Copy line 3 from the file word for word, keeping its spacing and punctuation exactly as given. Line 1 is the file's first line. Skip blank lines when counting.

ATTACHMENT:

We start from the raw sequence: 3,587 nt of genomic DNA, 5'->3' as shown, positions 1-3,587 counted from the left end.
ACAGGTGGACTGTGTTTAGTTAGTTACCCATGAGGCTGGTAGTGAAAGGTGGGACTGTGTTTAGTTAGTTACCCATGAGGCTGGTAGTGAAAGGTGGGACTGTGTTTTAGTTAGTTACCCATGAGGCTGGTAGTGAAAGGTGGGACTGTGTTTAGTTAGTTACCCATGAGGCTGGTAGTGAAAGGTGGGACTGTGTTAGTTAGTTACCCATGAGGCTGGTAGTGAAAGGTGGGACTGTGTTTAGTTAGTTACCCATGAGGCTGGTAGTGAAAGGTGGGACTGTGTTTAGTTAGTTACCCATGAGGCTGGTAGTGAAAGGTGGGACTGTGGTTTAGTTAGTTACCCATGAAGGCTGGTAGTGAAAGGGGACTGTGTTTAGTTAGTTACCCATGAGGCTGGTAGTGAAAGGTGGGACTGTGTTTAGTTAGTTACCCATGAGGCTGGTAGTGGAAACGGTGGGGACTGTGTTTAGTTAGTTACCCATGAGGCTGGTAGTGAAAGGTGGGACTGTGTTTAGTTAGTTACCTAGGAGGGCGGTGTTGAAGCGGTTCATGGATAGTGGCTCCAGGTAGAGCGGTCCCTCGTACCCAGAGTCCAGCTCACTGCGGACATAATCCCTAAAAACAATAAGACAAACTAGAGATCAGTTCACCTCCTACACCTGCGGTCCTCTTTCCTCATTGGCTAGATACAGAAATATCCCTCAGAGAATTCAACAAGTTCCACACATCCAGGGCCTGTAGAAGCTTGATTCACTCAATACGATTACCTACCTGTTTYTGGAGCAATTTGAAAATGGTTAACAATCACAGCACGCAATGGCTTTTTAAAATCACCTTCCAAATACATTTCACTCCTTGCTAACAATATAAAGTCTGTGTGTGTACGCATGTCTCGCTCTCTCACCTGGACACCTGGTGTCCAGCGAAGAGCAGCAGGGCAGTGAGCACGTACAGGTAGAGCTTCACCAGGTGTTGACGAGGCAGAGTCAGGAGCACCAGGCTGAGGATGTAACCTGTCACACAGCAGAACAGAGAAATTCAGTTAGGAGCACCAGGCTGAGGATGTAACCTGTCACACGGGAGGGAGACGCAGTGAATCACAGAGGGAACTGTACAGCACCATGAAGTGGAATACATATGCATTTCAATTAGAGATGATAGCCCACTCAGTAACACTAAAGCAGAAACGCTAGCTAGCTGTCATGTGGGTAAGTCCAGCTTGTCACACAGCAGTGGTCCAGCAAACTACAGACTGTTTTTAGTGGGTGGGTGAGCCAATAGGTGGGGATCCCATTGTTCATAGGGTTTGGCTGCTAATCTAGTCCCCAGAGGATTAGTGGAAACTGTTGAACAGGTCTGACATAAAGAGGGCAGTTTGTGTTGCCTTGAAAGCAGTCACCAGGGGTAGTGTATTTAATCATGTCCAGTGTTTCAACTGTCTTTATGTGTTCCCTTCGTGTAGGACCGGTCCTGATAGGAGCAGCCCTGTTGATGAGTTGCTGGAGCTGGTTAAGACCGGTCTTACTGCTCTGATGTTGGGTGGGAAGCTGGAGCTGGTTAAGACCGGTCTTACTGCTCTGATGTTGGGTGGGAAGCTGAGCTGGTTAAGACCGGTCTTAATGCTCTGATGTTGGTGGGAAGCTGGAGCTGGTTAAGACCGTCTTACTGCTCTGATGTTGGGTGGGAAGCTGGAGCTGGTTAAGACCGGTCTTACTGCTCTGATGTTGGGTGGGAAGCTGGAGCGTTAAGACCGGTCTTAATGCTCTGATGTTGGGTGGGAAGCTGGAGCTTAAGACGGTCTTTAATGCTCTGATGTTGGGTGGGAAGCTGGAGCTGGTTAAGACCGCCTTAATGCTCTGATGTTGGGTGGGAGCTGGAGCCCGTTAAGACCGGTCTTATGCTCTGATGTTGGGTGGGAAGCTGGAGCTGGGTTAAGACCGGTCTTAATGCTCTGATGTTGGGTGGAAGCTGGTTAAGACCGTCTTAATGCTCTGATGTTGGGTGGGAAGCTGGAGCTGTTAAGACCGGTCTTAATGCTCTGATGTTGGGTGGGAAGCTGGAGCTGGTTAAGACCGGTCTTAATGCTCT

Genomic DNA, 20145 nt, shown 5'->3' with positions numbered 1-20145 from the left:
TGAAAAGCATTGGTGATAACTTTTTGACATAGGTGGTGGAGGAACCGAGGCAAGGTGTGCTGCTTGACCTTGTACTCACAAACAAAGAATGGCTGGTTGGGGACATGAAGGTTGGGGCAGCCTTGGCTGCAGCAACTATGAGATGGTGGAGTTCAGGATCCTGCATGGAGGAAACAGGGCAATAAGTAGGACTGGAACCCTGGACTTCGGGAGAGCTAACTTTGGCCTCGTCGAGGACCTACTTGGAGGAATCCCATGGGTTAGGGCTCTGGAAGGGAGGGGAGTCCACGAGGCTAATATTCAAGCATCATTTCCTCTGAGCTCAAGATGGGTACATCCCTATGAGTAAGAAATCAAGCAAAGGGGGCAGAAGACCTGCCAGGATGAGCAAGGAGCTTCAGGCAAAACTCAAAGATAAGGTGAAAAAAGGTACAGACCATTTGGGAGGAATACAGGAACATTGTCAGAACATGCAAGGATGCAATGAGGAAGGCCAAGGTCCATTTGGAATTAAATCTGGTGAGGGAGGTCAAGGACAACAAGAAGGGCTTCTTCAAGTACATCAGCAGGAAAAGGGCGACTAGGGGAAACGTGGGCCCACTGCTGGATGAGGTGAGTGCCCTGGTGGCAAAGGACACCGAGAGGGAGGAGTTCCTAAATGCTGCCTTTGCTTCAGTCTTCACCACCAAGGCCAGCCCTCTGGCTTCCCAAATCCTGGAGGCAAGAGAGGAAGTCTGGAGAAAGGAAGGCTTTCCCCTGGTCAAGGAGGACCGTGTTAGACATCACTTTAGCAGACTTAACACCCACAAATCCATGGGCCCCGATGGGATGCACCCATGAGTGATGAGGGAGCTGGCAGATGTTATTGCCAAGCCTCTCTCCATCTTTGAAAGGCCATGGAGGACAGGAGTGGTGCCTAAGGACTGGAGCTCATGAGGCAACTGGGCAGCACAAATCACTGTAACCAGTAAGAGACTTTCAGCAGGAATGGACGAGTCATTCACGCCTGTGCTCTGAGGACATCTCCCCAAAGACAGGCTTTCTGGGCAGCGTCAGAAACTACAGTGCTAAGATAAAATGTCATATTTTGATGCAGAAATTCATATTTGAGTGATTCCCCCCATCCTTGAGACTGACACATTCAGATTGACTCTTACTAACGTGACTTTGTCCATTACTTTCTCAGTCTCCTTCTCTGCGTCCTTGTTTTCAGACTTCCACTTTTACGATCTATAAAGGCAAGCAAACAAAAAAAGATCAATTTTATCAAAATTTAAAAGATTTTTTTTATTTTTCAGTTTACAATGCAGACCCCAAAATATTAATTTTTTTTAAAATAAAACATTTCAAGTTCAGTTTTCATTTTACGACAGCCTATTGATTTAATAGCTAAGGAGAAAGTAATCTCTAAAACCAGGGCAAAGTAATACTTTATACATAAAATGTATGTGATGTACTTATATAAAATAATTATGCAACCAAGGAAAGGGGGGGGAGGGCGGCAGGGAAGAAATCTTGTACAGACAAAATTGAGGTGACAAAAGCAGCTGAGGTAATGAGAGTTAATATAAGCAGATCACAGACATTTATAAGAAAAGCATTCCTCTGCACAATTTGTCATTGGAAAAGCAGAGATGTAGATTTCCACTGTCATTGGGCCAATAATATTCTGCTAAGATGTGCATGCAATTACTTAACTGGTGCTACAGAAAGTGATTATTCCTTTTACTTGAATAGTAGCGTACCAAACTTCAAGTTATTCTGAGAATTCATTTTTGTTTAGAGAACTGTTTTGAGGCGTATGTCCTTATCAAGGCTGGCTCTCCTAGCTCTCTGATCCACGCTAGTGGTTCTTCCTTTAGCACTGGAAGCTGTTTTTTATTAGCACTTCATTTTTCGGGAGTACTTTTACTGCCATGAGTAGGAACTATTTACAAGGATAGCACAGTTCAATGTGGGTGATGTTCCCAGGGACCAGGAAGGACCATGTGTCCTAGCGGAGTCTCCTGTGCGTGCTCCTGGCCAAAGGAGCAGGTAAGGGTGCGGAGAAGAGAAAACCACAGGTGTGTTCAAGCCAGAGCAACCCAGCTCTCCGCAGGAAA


Genomic DNA, 20145 nt, shown 5'->3' with positions numbered 1-20145 from the left: